This Northwest Chicago BBQ has craved a niche for itself with barbecue aficionados from near and far. Famous for its' slow, very slow (12 hours), smoked Texas style 'cue, this eat-in, take-out spot is sure to please. Equally good is the pulled pork or brisket topped with a sweet slightly tangy sauce. The ribs are juicy and tender. Meals can be ordered with a choice of two sides--try the slaw and mac 'n cheese. Don't forget to save room for the peach cobbler. Then either go home and take a nap or better yet go for a run. Smoque BBQ, 3800 N. Pulaski (at Grace and just off the Kennedy at Irving Park). Read parking signs in the neighborhood carefully to be sure you are parked legally. 773 545 7427.
6. Smoke Daddy.
This Wicker Park winner offers an awesome combo--blues and 'cues. Enjoy live music nightly along with a bad ass menu of wood-smoked goodies topped with a trifecta of sauces anxious to please Carolina, Memphis or Kansas City BBQ lovers. Smoke Daddy's is a "neighborhood" joint complete with low lights, a corrugated aluminum bar and a 50's vibe. Open daily for lunch and dinner. 1804 W. Division (at Wood) 773 772 6656.
7. Gale Street Inn.
Go West (Chicago's NW side) young man (or woman) to this Jefferson Park Rib spot where it feels like everyone knows your name. Gale Street Inn entered the world in 1964 as a neighborhood secret famous for their fall-off-the-bone ribs. The restaurant and the menu have grown to become a destination spot where people return again and again. Still famous for their ribs, there are many other choices including a popular Chicken Tomatillo soup and "good pours for the money" cocktails. You'll find owner, George Karzas on hand most nights making sure things go smoothly--say hello. Monday night special: Get a full rack of ribs with choice of side for $18.95 (23.95 regular price) plus live jazz. Dine in or take out. 4914 N. Milwaukee Ave. 773 725 1300.
8. Honky Tonk BBQ.
Deep in the heart of Pilsen, you'll think you've just landed in Cajun country or Texas with Honky Tonk's green fried tomatoes, cornbread and bourbon specialties--and, oh yes, BBQ. The piggy-themed interior points to the pulled pork sandwiches as the way to go but all the other BBQ options are available from ribs to brisket. Another favorite is their Bacon Candy. Open for dinner at 4p.m. Tuesdays through Saturdays, noon Sunday, closed Mondays.1213 W. 18th Street (at Racine). 312 226 7427.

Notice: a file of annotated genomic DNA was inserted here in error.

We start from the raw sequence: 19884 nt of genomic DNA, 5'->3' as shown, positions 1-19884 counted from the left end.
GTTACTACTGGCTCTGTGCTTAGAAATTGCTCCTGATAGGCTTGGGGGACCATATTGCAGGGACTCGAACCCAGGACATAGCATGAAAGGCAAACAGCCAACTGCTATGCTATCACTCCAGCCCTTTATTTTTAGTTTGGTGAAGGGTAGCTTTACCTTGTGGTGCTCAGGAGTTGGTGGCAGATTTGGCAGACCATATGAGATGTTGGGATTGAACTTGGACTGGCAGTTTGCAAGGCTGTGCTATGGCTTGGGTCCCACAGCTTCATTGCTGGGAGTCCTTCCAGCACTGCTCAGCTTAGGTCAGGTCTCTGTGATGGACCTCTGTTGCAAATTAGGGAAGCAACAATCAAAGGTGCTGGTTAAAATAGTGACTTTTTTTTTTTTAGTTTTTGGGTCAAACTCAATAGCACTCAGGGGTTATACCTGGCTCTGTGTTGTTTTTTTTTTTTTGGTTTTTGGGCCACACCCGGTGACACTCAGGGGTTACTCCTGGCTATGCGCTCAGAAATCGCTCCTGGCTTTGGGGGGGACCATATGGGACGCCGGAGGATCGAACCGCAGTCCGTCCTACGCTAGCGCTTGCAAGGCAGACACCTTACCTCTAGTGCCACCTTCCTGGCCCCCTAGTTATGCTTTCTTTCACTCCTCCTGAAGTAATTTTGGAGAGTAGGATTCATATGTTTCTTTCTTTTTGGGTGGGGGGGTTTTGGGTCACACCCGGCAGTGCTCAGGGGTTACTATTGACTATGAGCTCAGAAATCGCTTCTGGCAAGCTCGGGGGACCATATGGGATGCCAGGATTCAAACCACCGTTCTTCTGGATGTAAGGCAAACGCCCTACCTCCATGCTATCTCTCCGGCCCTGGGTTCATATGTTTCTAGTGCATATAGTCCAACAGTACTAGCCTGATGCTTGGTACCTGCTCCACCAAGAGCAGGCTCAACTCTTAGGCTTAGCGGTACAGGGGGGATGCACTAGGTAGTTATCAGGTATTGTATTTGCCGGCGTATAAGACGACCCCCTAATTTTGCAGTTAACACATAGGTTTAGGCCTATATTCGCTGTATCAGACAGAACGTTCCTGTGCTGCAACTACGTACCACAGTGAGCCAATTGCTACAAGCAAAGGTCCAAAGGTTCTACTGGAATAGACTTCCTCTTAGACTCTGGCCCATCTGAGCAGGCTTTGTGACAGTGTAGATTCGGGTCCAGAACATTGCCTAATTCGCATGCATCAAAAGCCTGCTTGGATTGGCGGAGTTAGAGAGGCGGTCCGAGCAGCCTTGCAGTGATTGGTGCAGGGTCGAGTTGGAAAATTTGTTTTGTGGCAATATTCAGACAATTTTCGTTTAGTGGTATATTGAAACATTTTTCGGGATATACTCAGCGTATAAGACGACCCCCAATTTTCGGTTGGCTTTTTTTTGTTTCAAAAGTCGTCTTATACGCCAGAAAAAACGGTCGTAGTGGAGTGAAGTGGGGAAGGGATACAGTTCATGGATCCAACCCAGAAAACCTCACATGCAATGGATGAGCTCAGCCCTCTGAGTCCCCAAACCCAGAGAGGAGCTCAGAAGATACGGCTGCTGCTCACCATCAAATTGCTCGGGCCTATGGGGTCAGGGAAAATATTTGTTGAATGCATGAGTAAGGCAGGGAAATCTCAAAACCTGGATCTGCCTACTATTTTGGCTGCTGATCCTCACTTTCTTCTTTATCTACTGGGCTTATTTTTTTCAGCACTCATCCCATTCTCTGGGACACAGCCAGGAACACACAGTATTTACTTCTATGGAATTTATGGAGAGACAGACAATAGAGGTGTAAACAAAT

9. Robinson's Ribs.
Robinson's Ribs in Lincoln Park, was the hands-down winner of Chicago columnist Mike Royko's first Ribfest in 1982 with Charlie Robinson's recipe for dry rub smoked baby back ribs and it is still pulling them in. You may want to make your order to go unless the weather is nice. Then you can BYO and sit out on the patio. They also deliver. Go to the Lincoln Park location for the real thing or stop by their always present booth at The Taste of Chicago in Grant Park. Open Mondays for dinner at 4:00p.m.; Tues-Thursday 10:30a.m. to 9:00p.m.; Fridays 10:30a.m. to 10:00p.m.; Saturdays 4:00p.m. to 10:00p.m. and Sundays 3:00p.m. to 8:30p.m. to 9:00p.m. 655 W. Armitage, 312 337 1399.
10. Honey 1 BBQ.
Honey 1's claim to fame is "real smoke and no joke." The first thing you see when you enter this BBQ emporium is their glassed-in smoker and a pile of hickory. Pitmaster Robert Adams describes the style as "traditional Arkansas wood-smoked BBQ." Diners have a choice of hot or mild sauce, homemade by Mrs. A. Dine-in, carry-out, Tuesdays through Sundays, lunch and dinner. 2241 N. Western Ave. (773) 227 5130.